New regulation for teacher preparation


Oct 27, 2016

Recently, the U.S. Department of Education (DOE) released its final rules for regulating teacher preparation. The new rules require states to evaluate teacher preparation programs based on outcomes such as placement and retention rates of graduates, feedback from graduates and their employers, and learning outcomes of new teachers’ students.

If implemented well, then the DOE’s increased focus on outcomes could be a positive catalyst for improving teacher preparation. As I’ve noted before, organizations and institutions evolve to address the problems we hire them to solve; and a shift to focusing on outcomes is essentially a shift in what we are hiring these programs to do. But as the track record of the No Child Left Behind Act demonstrates, measurement and accountability alone are no guarantee of rapid quality improvement. Fortunately, the DOE has given states considerable flexibility regarding the particular methods and metrics they can use to evaluate teacher preparation programs.

As states begin implementing these new rules, here are some important recommendations for them to consider:

  • Improving teacher preparation will probably require tighter integration with K–12 schools. The teaching profession has long relied on professional standards to define teacher quality and determine the requirements for teacher preparation. But until the field develops a better understanding of the causal factors that produce good teachers, adherence to teacher preparation standards cannot guarantee effective teachers. In the meantime, the teacher preparation programs that are the most likely to produce strong teachers will be those that integrate teacher preparation with K–12 schools so that they can more effectively study the interdependencies between teacher preparation, school operations, and student outcomes. Some university-based schools of education have done noteworthy work along these lines through their lab schools. Conversely, some K–12 schools have taken the same approach by integrating backward into teacher preparation.
  • Teacher preparation needs to be transformed, not just reformed. Many established teacher preparation programs rely on traditional university teaching methods—such as lectures, readings, and writing assignments—and short stints in student teaching under the supervision of a veteran teacher as their primary methods of teacher development. But these approaches often do not provide prospective teachers with the purposeful practice needed to develop practical teaching skills, including classroom management, lesson delivery, and relationship building. Unfortunately, a major hurdle to shifting university-based teacher preparation toward an increased emphasis on practical training in basic teaching skills is that practical, professional training is a fundamentally different job than what most traditional programs are designed to do. A few relatively new teacher education programs—such as the High Tech High Graduate School of Education, the Relay Graduate School of Education, and the Sposato Graduate School of Education—have tried to address this shortcoming by deliberately designing their programs so that students have more opportunities to practice teaching.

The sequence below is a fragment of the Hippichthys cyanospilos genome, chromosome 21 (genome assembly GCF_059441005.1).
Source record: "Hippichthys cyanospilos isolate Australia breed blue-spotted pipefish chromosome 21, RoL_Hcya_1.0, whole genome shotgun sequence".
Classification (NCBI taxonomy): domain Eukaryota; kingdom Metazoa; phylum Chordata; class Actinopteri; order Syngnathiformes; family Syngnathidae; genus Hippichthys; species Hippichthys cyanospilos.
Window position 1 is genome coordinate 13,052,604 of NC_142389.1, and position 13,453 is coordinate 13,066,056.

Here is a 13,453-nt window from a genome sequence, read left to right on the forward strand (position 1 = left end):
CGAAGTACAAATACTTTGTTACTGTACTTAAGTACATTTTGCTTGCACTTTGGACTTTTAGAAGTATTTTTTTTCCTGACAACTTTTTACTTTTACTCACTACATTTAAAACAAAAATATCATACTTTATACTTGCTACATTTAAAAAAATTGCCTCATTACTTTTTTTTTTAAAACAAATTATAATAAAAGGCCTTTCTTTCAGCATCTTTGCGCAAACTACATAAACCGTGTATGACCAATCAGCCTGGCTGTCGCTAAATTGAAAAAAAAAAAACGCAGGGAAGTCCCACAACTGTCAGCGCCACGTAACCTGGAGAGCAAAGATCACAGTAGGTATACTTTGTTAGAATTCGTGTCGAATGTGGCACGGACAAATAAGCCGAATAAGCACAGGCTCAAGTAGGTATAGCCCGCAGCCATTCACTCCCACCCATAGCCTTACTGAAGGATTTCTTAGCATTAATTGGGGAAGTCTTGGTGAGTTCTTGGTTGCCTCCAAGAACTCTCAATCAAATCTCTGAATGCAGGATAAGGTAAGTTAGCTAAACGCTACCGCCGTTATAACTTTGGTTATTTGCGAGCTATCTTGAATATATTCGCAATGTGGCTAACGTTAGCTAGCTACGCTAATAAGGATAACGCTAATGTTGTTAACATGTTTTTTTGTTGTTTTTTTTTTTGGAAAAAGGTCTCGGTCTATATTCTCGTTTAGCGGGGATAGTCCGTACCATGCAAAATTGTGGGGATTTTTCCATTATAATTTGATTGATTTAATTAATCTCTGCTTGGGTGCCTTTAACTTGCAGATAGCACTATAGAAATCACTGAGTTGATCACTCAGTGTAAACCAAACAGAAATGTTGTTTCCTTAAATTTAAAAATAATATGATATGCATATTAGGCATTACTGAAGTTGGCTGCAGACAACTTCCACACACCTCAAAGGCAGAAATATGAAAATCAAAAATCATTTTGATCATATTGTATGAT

• Improving teacher preparation may require starting with a clean slate. For existing organizations, changes that requires fundamentally rethinking their resources, processes, and priorities typically look unappealing, counterproductive, and contrary to long-standing values. Regulations and accountability systems that pressure existing teacher preparation programs to change drastically their existing business models will predictably lead to strong political pushback. As states encourage existing programs to improve, they may see the most long-term success from policies that encourage new institutions to build from the ground up with entirely different business models. In the long term, the most transformative innovations in teacher preparation may come from online, competency-based disruptors—such as Western Governors University’s Teachers College.

The new outcome-focused rules set forth by the DOE provide states with an exciting opportunity to rethink how best to foster high-quality teacher preparation programs. But with this opportunity, states need to think carefully about how to create conditions that not only encourage existing programs to improve, but also foster innovation in teacher preparation.

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Thomas Arnett is a senior research fellow for the Clayton Christensen Institute. His work focuses on using the Theory of Disruptive Innovation to study innovative instructional models and their potential to scale student-centered learning in K–12 education. He also studies demand for innovative resources and practices across the K–12 education system using the Jobs to Be Done Theory.